The appellant taxpayer is engaged in the retail sale of tangible personal property. He is classified as a "dealer" under the Georgia Retailers' and Consumers' Sales and Use Tax Act (Ga. L. 1951, pp. 360, 362; Code Ch. 92-34A). See Code Ann. 92-3404a. (Citations to the Sales and Use Tax Act will be given by Code section.)
In 1968, the appellant ceased collecting sales taxes and remitting them to the state. 1
He also ceased filing tax returns. 2
An audit investigation by the appellee State Revenue Commissioner was later begun, but the appellant refused to provide the commissioner with any of his business records. 3
The commissioner then served on the taxpayer notices to produce his business records, but he refused to respond to these either.
Based on all the available information, the commissioner then made an estimate of the taxpayer's sales tax liability for the taxable period, 4
and an assessment for unpaid sales taxes based on this estimate was served on the taxpayer. He did not appeal this assessment, and the commissioner issued a tax fi. fa. and began levying on the taxpayer's bank accounts. 5
The taxpayer then filed an affidavit of illegality in superior court, 6
which was traversed by the commissioner. The case proceeded to a trial without a jury, and a judgment was entered in favor of the commissioner. The taxpayer appeals.
1. In the first four enumerations of error, the taxpayer argues that the commissioner failed to carry his burden of proving the number of retail sales made by the taxpayer during the taxable period. The taxpayer argues that it was necessary to prove this in order to establish his sales tax liability.
"In the event any dealer fails to make a report and pay the tax as provided by this Chapter, or in case any dealer makes a grossly incorrect report, or a report that is false or fraudulent it shall be the duty of the commissioner to make an estimate for the taxable period of retail sales of such dealer, or of the gross proceeds from rentals or leases of tangible personal property by the dealer, and an estimate of the cost price of all articles of tangible personal property imported by the dealer for use or consumption or distribution or storage to be used or consumed [in] this State and assess and collect the tax and interest, plus penalty, if such have accrued, on the basis of such assessments, which shall be considered prima facie correct, and the burden to show the contrary shall rest upon the dealer." Code Ann. 92-3427a. See also Code Ann. 92-3432a.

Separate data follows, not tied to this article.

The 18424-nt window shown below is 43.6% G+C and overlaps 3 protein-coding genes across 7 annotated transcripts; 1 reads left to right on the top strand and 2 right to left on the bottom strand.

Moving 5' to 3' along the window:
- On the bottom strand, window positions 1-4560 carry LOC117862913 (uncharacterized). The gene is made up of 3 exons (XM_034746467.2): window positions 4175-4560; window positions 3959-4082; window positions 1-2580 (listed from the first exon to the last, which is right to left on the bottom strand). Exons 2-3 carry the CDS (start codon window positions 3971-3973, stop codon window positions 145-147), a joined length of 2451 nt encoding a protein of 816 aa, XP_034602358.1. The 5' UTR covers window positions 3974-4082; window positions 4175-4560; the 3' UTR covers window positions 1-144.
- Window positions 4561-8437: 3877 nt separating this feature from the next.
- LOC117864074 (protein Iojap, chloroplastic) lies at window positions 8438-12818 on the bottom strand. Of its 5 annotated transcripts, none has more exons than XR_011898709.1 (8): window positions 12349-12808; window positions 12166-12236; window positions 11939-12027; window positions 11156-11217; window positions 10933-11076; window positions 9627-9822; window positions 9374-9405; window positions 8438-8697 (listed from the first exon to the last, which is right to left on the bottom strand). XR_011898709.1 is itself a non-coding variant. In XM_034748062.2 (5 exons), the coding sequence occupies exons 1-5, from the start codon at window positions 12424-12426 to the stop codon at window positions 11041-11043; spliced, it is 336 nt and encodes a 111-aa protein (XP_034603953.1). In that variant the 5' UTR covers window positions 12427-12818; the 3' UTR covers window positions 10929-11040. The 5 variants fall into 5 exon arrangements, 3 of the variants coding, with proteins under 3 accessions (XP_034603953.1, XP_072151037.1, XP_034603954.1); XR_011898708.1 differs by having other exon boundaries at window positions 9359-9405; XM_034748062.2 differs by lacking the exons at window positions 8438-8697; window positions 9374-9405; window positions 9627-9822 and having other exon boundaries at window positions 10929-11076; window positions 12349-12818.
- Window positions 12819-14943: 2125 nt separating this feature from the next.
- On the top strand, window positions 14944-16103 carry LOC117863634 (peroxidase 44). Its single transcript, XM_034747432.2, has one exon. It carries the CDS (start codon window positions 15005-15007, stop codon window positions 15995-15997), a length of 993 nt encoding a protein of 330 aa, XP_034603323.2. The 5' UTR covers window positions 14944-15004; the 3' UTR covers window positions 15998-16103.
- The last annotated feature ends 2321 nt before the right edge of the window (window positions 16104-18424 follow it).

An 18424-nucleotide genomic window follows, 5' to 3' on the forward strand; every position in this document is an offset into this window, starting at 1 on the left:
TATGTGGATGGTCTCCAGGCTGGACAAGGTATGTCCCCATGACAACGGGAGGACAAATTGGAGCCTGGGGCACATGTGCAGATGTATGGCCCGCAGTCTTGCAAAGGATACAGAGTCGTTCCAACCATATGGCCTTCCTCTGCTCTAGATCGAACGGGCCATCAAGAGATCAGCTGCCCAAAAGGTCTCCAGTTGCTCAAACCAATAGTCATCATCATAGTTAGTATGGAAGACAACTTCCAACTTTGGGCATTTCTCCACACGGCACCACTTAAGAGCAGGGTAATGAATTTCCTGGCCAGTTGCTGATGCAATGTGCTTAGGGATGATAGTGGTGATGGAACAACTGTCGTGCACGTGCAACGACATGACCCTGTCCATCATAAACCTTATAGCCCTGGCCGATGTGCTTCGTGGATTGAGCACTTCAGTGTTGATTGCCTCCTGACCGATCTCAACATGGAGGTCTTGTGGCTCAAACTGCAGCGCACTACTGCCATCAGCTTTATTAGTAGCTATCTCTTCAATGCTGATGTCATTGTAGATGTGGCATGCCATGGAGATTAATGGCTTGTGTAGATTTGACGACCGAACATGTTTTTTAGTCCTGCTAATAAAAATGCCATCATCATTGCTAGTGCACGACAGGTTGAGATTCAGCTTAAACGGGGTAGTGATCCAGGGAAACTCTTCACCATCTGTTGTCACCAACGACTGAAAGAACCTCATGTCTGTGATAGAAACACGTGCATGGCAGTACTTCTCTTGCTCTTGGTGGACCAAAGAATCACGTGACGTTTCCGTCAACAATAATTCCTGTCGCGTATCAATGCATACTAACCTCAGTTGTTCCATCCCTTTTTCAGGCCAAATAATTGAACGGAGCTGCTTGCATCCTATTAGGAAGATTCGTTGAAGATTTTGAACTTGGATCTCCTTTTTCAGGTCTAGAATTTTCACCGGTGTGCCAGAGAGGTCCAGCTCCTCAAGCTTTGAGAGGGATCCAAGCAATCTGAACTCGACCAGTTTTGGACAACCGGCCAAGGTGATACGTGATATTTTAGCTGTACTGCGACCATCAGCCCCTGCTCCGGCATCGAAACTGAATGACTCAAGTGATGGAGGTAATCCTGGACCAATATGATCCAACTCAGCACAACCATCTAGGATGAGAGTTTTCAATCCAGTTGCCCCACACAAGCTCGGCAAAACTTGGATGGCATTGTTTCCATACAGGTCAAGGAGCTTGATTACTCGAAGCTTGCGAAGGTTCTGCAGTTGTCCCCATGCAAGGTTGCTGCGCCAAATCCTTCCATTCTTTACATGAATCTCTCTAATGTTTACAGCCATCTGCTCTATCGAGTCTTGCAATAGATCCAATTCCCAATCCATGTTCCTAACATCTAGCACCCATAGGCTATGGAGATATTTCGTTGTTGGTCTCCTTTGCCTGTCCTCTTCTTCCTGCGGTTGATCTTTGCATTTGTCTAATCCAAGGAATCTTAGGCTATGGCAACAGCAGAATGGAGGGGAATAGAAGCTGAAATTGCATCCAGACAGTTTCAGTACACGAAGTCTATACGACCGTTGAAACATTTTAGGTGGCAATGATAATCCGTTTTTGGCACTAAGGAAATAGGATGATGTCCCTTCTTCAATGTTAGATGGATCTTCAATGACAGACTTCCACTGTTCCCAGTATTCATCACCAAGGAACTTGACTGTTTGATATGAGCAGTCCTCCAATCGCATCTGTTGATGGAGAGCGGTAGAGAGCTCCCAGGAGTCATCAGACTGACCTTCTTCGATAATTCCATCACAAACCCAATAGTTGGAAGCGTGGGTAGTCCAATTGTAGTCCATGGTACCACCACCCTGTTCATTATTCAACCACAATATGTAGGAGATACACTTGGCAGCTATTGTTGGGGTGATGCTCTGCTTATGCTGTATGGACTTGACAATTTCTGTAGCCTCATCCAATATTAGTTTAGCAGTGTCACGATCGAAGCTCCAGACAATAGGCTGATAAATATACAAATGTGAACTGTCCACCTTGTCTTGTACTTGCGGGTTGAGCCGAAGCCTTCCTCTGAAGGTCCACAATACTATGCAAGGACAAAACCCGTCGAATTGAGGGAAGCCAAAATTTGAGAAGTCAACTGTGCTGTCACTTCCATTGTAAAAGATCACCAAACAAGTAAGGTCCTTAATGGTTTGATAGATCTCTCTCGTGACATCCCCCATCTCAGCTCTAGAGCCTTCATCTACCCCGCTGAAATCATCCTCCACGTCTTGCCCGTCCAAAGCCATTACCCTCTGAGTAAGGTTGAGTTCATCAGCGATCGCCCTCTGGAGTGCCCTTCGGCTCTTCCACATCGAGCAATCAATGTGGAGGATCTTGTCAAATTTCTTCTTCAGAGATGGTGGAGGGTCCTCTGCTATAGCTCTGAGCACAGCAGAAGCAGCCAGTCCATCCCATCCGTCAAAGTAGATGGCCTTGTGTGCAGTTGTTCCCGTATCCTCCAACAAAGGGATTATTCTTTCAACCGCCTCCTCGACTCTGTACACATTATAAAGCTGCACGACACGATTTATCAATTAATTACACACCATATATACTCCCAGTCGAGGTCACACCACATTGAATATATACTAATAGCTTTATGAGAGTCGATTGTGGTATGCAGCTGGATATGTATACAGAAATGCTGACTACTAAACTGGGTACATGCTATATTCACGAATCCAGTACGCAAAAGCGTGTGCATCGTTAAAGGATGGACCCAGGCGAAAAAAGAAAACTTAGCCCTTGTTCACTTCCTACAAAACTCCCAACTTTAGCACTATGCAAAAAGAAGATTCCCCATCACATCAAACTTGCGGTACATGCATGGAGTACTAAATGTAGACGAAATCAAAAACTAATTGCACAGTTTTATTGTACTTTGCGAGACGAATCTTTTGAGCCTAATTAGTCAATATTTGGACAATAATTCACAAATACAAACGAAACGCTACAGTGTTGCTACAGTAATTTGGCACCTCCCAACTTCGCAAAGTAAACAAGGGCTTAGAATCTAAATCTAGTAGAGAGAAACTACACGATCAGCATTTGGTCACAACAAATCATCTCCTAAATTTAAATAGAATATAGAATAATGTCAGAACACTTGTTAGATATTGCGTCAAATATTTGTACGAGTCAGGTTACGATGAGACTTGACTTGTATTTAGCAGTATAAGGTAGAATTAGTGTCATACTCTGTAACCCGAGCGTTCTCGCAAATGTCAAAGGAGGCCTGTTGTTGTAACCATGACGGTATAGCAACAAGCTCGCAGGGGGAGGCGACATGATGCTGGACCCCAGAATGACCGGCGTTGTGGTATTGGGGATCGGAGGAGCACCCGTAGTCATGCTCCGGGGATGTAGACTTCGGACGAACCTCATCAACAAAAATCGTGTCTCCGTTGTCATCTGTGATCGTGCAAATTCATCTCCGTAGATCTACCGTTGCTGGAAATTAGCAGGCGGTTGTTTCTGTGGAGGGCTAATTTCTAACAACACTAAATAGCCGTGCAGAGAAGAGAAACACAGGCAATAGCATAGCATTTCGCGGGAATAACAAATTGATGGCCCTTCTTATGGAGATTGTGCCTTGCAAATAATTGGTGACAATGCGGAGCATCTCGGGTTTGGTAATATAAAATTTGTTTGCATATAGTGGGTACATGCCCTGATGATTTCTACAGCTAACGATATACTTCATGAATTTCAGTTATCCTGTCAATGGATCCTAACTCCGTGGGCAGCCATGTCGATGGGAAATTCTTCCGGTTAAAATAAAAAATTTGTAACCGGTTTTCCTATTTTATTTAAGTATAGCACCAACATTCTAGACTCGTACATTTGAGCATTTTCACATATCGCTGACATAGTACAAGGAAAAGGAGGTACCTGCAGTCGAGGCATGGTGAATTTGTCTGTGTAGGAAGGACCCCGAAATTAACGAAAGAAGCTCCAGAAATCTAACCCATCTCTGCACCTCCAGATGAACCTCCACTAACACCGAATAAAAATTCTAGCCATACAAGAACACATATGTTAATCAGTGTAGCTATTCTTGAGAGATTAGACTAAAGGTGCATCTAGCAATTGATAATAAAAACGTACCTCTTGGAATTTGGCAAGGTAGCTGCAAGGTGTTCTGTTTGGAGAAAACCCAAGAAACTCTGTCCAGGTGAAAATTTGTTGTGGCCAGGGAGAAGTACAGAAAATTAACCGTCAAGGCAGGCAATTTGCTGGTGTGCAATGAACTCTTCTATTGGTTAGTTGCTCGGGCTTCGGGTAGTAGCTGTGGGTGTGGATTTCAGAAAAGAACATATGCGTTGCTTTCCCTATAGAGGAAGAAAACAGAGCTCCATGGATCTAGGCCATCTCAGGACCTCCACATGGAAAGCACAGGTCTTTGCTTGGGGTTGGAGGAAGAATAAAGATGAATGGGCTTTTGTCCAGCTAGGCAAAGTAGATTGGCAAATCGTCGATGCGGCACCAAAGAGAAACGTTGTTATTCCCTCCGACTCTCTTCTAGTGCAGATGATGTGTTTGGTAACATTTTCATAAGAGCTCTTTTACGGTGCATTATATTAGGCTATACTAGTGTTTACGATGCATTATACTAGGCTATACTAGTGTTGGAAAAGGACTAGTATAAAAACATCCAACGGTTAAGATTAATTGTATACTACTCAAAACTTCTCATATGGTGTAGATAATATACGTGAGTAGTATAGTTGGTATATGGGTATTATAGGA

The effect of the language of the previously quoted
under Code Ann. 92-3432a or Code Ann. 92-3427a.
statute is to shift to the taxpayer the burden of going forward with evidence to dispute the correctness of an assessment made thereunder. Hawes v. Foster, 118 Ga. App. 296 (163 SE2d 351) (1968)
and cits. It has also been held that where a taxpayer attacks the legality of a tax levy by affidavit of illegality, the revenue commissioner makes out a prima facie case by introducing the tax fi. fa., and the burden of going forward with evidence shifts to the defendant in fi. fa. Dept. of Revenue v. Stewart, 67 Ga. App. 281 (4) (20 SE2d 40) (1942)
Thus, we find that the commissioner carried his burden of proof by producing the tax fi. fa. and assessment, and since the taxpayer failed to come forward with evidence disputing the correctness of the assessment or attacking the levy, we hold that the commissioner was entitled to a judgment. We therefore find these enumerations of error to be without merit.
2. In the fifth enumeration of error, the appellant complains of the overruling of his motion to disqualify the trial judge.
At the hearing on the motion to disqualify the trial judge, the appellant alleged that the trial judge should disqualify himself because, at the calendar call of the case, the judge had stated that the appellant was in serious trouble and that he would have to prove that he would not owe any taxes. The appellant also alleged that the trial judge, in his previous capacity as solicitor, had prosecuted the appellant in a criminal case.
We find this argument to be without merit.
The constitutionality of the tax collection procedures provided for in the Sales and Use Tax Act has been sustained in Gainesville-Hall County Economic Opportunity Organization v. Blackmon, 233 Ga. 507 (212 SE2d 341) (1975)
. In the Gainesville case, this court noted that under Fuentes v. Shevin, 407 U. S. 67 (92 SC 1983, 32 LE2d 556) (1972), the seizure of property by the government for the collection of taxes constitutes one of those "extraordinary situations" justifying postponement of notice and hearing until after the property has been seized.
4. In the final enumeration of error, the appellant argues that the trial court erred in denying his request for a jury trial.
It is under the authority of Code Ann. 92-7301 that a taxpayer may obtain a hearing in superior court on the question of whether a tax is legally due by filing an affidavit of illegality to the tax execution. It has been held in Hicks v. Stewart Oil Co., 182 Ga. 654 (186 SE 802) (1936) that there is no right to a jury trial in such a proceeding. We therefore find this final enumeration of error to be without merit.
E. L. Fowler, pro se.